Half a million pounds will secure a four-bedroom detached house north of the town centre. But it’s south Farnham’s excellent schools and proximity to the train station which attract the bulk of local upsizers and London families. Here the same budget may stretch to a three-bedroom Victorian semi.
McKenzie reports a surge in London buyers seeking the space and schools that come with a south Farnham home. “This year the amount of buyers coming out of London has risen by about 40 per cent,” he says. “A young family in a two or three-bedroom flat in Fulham whose next move is to a three or four-bed house is going to find that jump hard to make in Fulham.”
An alternative is to seek out the grid of leafy streets which comprise south Farnham’s desirable Great Austins conservation area. Here four and five-bedroom Edwardian detached homes command a premium. Among them is 2 Mavins Road, a four-bedroom art-deco house which Andrew Lodge is marketing for £1.65m. Its garden includes a Japanese-style cabin with a hot tub and surround sound system.
Yet it’s a mile north in Farnham’s mainly Georgian town centre that demand most outstrips supply. The atmosphere is genteel: when Morrisons supermarkets bought Safeway in 2004, the Farnham store eventually became an upmarket Waitrose, for example.
Here the market is eagerly watched by younger people and local downsizers who want to be able to walk to the shops, pubs and restaurants and prize proximity to London and its airports, says Darren Collman of estate agent Gascogine Pees: “You can get on the M3 and A3 up to London but it’s got a country market feel about the place.”
Wade suggests the market might offer up “one or two really good four or five-bed Georgian houses” a year, fetching up to £2m. McKenzie adds: “Typically if you had an open day you’d get 20 or 30 people coming in.”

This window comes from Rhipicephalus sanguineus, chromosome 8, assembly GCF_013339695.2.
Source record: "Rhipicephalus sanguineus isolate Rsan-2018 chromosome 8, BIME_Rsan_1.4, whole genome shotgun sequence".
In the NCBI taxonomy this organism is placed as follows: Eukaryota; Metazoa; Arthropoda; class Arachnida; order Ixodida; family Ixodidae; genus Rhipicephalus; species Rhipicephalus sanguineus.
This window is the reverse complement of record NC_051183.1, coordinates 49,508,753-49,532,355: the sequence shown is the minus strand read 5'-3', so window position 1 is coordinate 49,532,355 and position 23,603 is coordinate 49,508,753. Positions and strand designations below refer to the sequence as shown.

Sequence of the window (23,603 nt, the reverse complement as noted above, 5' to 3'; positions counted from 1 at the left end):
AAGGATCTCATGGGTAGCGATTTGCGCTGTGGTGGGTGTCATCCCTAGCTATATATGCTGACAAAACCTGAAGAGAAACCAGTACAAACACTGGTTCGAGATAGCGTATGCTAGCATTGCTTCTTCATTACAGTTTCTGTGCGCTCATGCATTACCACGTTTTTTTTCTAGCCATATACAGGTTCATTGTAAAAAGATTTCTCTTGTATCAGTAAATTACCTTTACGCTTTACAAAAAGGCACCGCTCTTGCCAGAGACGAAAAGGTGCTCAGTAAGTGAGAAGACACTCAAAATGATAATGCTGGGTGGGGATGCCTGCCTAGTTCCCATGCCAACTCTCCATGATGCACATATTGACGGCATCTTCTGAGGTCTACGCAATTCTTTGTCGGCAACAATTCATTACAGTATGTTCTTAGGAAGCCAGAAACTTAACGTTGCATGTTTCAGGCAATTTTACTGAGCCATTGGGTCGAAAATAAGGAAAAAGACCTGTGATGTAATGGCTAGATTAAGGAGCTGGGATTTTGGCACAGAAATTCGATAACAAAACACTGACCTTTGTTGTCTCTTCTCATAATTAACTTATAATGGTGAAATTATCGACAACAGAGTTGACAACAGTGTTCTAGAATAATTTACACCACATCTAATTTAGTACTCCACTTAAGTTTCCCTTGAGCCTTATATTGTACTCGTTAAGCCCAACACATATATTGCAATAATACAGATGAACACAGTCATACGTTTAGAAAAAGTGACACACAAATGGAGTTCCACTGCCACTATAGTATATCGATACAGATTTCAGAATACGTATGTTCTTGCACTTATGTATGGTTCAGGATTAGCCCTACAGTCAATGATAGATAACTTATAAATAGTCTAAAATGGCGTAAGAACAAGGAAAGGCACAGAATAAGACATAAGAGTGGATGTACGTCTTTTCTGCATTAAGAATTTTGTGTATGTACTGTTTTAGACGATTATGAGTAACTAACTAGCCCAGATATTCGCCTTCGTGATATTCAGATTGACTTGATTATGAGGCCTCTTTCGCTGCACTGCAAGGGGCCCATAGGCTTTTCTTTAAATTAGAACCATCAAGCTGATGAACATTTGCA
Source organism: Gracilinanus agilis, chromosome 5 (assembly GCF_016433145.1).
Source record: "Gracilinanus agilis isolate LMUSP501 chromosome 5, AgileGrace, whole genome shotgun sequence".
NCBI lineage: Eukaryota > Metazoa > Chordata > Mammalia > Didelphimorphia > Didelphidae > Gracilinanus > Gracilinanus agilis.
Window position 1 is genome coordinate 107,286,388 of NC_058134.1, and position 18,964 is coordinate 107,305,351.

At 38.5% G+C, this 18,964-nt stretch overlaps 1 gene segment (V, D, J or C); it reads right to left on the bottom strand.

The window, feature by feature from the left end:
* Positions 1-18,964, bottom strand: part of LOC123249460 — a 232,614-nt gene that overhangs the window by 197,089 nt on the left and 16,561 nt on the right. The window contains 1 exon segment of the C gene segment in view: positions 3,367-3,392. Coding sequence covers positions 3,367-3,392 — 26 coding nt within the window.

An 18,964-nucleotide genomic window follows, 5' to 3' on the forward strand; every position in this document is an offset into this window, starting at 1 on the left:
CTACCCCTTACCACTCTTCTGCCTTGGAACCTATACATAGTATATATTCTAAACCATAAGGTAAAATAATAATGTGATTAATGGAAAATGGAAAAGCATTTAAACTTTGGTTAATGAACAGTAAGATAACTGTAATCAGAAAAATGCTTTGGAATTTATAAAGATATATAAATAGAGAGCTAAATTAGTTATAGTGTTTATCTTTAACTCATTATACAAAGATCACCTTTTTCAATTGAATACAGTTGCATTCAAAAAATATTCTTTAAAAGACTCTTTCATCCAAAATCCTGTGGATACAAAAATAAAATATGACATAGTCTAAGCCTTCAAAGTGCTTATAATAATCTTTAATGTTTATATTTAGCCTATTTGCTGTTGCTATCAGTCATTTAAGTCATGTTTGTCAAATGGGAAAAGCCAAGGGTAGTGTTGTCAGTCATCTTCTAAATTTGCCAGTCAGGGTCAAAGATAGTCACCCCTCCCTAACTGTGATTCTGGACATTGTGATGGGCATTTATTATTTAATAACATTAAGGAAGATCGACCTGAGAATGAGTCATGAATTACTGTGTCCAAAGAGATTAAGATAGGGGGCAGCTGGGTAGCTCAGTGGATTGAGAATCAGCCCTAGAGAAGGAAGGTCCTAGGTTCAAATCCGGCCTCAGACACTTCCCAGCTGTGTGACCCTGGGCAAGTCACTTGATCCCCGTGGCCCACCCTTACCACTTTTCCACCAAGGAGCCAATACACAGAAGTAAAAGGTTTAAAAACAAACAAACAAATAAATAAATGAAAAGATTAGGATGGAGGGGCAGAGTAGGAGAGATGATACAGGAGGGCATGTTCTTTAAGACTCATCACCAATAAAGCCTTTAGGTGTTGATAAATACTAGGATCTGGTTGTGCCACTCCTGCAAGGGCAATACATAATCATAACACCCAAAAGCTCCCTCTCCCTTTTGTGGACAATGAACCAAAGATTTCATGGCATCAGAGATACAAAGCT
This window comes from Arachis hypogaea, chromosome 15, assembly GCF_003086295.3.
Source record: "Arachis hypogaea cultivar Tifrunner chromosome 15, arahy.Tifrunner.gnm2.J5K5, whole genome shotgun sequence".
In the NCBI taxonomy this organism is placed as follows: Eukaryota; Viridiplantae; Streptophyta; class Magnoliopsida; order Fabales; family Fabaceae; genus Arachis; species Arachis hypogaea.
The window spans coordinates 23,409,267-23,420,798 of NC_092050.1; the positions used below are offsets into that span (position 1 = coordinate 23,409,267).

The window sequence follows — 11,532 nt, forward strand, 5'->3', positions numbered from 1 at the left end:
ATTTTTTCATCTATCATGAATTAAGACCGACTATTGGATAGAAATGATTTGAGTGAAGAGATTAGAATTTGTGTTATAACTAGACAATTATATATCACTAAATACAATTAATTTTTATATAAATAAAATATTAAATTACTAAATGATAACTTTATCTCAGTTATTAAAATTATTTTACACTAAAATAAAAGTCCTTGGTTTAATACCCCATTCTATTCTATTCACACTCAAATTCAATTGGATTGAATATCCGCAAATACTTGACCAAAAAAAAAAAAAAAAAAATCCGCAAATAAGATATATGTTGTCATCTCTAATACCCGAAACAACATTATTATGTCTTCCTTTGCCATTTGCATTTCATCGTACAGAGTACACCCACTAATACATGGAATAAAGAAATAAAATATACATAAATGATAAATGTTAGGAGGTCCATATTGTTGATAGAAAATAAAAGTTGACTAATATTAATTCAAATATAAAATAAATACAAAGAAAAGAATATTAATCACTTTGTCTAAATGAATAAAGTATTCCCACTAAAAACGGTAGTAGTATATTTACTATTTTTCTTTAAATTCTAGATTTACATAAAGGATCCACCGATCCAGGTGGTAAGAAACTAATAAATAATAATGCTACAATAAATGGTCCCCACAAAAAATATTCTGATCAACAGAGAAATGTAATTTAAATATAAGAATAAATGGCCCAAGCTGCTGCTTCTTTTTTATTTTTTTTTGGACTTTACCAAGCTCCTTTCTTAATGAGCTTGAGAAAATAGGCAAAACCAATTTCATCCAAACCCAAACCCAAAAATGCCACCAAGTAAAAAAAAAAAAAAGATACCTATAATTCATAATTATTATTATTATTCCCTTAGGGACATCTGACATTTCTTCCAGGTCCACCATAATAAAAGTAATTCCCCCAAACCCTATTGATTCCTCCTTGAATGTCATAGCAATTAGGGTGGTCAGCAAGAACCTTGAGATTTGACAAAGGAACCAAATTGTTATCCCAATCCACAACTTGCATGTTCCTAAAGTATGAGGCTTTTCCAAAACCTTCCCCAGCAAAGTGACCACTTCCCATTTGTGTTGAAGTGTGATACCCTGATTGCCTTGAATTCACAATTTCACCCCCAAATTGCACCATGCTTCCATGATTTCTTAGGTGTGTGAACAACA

A three-bedroom flat for £625,000 through Hamptons International is among the few period properties for sale in central Farnham. Facing on to the broad, mainly Georgian sweep of the town’s Castle Street thoroughfare, the apartment includes three bathrooms and – a rare commodity among central dwellers – parking for two cars.
Ultimately, whether buying old or new Farnham homeowners could all face a promising future: Savills predicts house price growth of 25 per cent by 2018.
● Property prices have risen 20 per cent since 2008, according to Savills
● 47 crimes were recorded in Farnham town centre in March, down from 77 a year earlier
● Fast peak-time trains to London Waterloo take less than an hour and train operator South West Trains is planning to shorten off-peak journey times from December
● The private Farnborough Airport is a 20-minute drive away. Heathrow and Gatwick airports can be reached in an hour or less
What you can buy for . . .
£850,000 A contemporary four-bedroom home in Rowledge, a popular village adjoining Farnham
£1.5m A substantial family home within walking distance of the station
£3m An 8,880 sq ft Queen Anne-style new build, complete with gym, in the upmarket Moor Park area